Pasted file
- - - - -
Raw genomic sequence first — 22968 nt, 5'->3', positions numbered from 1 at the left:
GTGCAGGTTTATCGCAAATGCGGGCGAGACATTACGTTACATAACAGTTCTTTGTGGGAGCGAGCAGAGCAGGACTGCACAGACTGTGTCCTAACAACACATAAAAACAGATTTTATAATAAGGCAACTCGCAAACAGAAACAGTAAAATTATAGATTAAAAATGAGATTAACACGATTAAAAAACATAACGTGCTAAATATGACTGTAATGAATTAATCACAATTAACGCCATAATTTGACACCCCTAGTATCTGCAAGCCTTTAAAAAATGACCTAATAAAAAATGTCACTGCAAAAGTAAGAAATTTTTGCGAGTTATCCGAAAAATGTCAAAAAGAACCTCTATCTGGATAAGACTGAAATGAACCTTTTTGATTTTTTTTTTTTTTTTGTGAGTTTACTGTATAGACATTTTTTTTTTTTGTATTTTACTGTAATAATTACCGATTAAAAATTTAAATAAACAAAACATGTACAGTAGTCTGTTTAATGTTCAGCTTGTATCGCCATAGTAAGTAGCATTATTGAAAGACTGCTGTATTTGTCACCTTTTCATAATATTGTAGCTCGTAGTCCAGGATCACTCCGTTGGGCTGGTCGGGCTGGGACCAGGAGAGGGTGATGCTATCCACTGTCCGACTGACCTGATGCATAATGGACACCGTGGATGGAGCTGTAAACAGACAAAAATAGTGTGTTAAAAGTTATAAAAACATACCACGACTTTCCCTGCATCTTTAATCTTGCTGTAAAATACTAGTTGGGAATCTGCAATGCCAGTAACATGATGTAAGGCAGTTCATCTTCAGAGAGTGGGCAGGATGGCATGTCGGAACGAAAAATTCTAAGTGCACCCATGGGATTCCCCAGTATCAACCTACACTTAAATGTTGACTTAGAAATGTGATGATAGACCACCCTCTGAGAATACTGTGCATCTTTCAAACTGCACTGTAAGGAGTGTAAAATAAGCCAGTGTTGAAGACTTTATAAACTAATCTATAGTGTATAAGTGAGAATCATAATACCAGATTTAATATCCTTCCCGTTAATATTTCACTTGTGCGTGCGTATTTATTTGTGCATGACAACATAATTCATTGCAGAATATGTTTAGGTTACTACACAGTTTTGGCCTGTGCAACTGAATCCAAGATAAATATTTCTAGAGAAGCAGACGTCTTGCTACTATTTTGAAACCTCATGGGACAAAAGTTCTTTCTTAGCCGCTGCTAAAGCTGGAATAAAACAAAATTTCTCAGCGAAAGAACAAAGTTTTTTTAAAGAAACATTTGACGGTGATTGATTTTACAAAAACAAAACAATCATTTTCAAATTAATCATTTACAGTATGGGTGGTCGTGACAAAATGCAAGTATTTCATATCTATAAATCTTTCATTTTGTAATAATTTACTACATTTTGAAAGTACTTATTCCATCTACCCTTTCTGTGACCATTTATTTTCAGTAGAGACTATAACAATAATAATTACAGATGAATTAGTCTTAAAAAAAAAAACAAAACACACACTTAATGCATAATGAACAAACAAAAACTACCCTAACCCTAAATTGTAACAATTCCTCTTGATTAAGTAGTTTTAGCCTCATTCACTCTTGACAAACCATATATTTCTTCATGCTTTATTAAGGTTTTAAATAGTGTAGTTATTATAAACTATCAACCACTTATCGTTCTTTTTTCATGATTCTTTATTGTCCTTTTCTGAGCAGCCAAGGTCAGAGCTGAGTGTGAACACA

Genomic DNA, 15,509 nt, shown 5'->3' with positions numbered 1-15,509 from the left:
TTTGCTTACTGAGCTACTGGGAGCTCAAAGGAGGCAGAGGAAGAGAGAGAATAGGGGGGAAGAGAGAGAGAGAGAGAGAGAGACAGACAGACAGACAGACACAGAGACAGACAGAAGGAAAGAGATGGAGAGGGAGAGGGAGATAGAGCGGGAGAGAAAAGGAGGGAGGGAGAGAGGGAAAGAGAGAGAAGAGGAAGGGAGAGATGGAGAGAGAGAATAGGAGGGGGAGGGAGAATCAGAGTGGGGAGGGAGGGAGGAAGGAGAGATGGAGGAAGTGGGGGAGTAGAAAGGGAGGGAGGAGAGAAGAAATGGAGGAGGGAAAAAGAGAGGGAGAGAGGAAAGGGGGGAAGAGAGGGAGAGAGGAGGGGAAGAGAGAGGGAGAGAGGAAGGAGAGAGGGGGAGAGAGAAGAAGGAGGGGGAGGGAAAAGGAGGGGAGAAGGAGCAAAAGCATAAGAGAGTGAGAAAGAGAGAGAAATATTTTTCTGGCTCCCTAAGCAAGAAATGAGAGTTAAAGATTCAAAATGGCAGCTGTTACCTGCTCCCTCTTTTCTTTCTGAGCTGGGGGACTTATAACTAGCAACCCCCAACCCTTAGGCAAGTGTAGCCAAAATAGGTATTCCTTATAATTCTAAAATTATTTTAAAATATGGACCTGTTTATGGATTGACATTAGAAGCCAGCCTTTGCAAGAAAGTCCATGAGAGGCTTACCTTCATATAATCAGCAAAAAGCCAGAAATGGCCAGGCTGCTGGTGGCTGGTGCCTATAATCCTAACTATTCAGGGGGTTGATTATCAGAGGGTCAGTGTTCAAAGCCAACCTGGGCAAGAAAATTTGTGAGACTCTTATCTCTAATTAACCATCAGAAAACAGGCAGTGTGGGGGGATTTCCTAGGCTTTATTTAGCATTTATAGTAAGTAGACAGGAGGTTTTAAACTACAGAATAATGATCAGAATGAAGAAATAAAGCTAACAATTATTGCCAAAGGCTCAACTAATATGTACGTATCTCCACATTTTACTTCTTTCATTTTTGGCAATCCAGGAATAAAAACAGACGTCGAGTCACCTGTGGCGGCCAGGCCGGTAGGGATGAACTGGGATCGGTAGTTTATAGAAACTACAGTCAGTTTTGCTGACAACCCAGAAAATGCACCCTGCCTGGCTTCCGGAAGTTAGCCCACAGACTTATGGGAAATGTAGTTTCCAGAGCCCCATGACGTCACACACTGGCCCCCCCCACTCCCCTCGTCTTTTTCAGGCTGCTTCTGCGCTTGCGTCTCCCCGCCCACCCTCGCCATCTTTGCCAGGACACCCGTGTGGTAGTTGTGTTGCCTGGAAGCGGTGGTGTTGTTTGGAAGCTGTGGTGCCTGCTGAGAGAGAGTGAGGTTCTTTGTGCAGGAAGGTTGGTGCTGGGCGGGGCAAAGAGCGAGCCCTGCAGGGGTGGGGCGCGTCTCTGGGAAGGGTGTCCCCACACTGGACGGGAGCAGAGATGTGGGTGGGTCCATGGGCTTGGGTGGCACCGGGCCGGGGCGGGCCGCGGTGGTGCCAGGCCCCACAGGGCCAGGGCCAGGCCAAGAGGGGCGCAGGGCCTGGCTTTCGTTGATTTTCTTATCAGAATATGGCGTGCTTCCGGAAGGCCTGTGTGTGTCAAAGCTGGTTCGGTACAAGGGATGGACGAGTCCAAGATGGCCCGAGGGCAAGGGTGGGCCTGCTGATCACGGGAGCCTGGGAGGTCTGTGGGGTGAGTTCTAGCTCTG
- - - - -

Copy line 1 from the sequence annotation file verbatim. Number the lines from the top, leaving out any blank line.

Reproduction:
Raw genomic sequence first — 22968 nt, 5'->3', positions numbered from 1 at the left: